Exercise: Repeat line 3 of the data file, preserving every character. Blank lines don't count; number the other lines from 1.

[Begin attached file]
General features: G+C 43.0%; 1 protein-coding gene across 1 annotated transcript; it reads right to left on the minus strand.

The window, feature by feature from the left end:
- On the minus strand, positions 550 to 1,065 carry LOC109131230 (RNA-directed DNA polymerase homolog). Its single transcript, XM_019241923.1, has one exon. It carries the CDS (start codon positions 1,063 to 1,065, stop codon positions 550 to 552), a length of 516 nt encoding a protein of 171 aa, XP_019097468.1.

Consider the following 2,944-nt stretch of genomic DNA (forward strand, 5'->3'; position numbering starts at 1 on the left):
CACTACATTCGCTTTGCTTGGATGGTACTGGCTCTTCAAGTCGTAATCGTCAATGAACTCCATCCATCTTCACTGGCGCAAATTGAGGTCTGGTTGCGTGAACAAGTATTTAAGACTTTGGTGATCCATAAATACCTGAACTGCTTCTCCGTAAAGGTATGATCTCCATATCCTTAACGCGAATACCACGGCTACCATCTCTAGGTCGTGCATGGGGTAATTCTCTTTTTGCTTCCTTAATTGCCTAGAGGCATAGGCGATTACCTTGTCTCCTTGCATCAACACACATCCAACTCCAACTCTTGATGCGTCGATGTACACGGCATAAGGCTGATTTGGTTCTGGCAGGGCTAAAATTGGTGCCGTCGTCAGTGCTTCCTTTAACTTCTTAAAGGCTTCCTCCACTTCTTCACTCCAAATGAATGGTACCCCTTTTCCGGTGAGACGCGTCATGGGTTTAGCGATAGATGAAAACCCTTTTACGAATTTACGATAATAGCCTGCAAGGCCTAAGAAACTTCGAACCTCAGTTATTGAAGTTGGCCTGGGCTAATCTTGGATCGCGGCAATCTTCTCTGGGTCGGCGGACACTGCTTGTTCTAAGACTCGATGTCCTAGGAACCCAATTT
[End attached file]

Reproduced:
- On the minus strand, positions 550 to 1,065 carry LOC109131230 (RNA-directed DNA polymerase homolog). Its single transcript, XM_019241923.1, has one exon. It carries the CDS (start codon positions 1,063 to 1,065, stop codon positions 550 to 552), a length of 516 nt encoding a protein of 171 aa, XP_019097468.1.